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Russia: Kremlin Aide Attacks Opponents And Denies Corruption

One of the key figures in the controversy over allegations of corruption in the Kremlin is the head of its presidential management department, Pavel Borodin. Borodin spoke with RFE/RL's Russian Service late on Friday about the controversy. RFE/RL's Floriana Fossato sends this report from Moscow.

Moscow, 30 August 1999 (RFE/RL) -- The Kremlin, despite a stated lack of concern, has begun responding to allegations published last week in an Italian newspaper of corruption by President Boris Yeltsin, members of his family and inner circle.

The powerful head of the presidential management department, Pavel Borodin, has told RFE/RL that he never opened a bank account in Switzerland as claimed by "Corriere della Sera". The paper alleged last week that the account channeled one million dollars for Yeltsin and his family from a Swiss construction company, Mabetex.

During the last six years, the company has won more than $100 million in contracts for the renovation of historical Kremlin buildings.

The newspaper wrote two days ago that Mabetex boss Behgjet Pacolli, paid credit card bills for expenses incurred by Yeltsin and his daughters, Tatyana Dyachenko and Yelena Okulova. Pacolli (Aug. 26) denied the allegations, calling them "lies." He told Reuters news agency that Mabetex was the "victim of political games between Russians -- the opposition and the presidential administration."

However, the New York Times reports that in an interview earlier this year Pacolli said he had set up a bank account to guarantee a credit card that Borodin used during his trips to inspect materials.

In his interview with RFE/RL's Russian Service, Borodin called the controversy a "curious situation".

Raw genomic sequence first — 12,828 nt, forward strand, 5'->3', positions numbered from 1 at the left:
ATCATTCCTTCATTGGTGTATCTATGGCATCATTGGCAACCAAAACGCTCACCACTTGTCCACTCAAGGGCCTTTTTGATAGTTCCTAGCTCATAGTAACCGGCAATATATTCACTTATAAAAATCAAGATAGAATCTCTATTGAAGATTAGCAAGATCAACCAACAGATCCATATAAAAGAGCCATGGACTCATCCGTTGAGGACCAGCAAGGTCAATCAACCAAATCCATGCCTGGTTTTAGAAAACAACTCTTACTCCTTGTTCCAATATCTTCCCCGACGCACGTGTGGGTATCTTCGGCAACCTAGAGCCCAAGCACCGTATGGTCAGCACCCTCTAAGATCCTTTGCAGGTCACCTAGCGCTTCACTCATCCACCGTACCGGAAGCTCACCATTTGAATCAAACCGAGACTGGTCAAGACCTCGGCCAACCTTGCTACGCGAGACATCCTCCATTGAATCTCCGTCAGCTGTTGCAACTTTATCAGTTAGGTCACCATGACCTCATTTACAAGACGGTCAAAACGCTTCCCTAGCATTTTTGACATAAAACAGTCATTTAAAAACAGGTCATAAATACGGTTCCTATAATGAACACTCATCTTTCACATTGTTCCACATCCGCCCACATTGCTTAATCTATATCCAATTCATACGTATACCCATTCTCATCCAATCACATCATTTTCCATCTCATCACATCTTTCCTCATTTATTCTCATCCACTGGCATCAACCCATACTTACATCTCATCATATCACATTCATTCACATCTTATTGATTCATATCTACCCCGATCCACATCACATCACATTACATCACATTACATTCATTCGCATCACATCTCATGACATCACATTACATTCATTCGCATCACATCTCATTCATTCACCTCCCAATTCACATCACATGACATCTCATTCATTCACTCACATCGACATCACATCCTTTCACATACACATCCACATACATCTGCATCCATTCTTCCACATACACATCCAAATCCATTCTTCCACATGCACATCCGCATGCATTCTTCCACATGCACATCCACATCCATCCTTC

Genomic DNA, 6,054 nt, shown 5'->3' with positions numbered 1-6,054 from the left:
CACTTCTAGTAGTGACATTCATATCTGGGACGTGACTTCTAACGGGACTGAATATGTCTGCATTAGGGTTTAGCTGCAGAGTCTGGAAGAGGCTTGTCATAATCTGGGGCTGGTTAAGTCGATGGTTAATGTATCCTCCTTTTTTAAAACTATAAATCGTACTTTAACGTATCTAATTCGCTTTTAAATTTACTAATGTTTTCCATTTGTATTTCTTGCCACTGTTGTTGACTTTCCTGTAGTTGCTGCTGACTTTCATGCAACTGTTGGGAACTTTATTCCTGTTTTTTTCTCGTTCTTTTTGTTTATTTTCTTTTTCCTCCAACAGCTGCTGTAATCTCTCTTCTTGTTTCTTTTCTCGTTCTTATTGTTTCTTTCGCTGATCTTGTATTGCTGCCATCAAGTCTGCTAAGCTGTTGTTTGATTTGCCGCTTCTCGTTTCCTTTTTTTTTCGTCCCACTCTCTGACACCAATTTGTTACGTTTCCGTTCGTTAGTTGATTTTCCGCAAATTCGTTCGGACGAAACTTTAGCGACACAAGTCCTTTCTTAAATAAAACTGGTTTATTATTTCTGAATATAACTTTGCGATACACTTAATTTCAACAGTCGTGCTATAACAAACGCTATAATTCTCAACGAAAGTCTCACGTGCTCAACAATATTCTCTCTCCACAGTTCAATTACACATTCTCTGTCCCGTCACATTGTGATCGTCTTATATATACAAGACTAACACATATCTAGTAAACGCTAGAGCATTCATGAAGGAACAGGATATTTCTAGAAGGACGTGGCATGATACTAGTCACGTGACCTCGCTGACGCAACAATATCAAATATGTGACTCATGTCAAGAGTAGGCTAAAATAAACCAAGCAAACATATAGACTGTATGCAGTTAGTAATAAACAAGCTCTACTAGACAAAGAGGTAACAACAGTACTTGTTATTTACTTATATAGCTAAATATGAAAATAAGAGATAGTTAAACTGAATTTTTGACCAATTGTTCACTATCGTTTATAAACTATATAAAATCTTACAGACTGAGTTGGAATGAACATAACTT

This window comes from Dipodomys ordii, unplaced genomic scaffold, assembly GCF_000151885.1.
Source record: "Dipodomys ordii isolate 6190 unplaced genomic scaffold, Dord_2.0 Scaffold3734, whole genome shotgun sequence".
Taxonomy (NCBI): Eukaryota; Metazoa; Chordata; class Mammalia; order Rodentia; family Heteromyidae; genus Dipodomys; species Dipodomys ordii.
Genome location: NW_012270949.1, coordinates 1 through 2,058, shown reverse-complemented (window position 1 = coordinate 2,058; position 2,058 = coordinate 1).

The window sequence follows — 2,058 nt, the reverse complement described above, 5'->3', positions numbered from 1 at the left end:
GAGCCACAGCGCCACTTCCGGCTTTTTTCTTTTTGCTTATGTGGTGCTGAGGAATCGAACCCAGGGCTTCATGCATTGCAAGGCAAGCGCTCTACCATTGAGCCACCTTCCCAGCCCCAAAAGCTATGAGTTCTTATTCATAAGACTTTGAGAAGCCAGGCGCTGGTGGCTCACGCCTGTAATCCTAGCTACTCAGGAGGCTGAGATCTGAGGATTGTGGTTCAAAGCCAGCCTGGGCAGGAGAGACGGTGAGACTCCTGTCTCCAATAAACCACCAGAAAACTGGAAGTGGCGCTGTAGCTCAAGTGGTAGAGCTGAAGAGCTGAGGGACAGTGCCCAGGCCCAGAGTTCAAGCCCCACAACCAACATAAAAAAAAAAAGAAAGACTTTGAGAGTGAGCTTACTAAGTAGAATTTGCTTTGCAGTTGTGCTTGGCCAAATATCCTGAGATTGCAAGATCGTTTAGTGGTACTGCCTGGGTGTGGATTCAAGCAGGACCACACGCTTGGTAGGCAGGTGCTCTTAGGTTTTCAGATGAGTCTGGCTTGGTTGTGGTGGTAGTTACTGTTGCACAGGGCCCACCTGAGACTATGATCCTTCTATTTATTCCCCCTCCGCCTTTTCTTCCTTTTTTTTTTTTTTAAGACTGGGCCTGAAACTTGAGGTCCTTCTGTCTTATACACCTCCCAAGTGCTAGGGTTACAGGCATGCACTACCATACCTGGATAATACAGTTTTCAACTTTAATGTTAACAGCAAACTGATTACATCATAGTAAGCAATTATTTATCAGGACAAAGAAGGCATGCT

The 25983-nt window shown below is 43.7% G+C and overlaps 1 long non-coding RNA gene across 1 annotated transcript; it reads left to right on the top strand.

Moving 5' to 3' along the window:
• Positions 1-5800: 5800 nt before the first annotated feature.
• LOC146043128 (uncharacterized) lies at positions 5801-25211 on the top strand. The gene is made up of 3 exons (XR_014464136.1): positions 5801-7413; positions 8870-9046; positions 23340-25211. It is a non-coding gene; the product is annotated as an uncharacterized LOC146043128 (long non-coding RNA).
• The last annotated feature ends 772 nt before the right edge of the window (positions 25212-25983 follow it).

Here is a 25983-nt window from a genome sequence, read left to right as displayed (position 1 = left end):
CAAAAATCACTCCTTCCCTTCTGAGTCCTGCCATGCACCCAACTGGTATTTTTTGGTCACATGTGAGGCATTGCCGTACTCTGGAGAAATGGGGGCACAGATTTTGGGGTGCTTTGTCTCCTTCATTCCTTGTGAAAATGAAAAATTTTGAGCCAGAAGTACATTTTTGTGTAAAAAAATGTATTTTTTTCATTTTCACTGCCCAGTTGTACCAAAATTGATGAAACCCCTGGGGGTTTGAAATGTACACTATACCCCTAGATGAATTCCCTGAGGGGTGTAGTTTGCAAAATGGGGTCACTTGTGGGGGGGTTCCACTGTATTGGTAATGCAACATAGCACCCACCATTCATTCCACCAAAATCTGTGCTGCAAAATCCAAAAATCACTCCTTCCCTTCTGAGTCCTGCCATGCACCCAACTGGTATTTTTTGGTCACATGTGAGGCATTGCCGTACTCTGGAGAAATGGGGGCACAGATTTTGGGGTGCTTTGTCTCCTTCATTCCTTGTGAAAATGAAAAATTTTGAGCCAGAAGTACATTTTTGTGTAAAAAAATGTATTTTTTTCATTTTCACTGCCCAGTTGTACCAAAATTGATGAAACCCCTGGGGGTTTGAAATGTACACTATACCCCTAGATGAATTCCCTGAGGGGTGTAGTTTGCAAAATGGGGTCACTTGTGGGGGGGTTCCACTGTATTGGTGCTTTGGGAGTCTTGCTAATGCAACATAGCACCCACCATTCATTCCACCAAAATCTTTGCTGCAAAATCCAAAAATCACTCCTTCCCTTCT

"[Pacolli] should answer how he opened accounts, where and why he did so. I did not open those accounts. I do not have them. There is no movement in the accounts, on the cards, there are no slips [corresponding to operations conducted] with the cards. There are no payment orders with my signature. This simply does not exist."

At the beginning of the 45-minute-long interview, Borodin showed disdain for the allegations, which he said were the result of "political fabrications" ahead of key parliamentary and presidential elections in Russia.

"I even know who orders these materials, how much was paid [for the publication.] Simply, this is not interesting to me. I never wage wars with anybody, let alone with these scoundrels."

Later in the interview, he lashed out at Russian political figures whom he identified only as "candidates for the presidency, of low cultural and political level." He seemed to accuse the unnamed politicians of lacking gratitude to Yeltsin, who, according to Borodin, in the past showed them his benevolence.

"Not so long ago these candidates, during Yeltsin's term, were awarded by the president orders, titles, posts, rewards. Some of them received them 3 times per year, even if Russian legislation allows one such award every three years."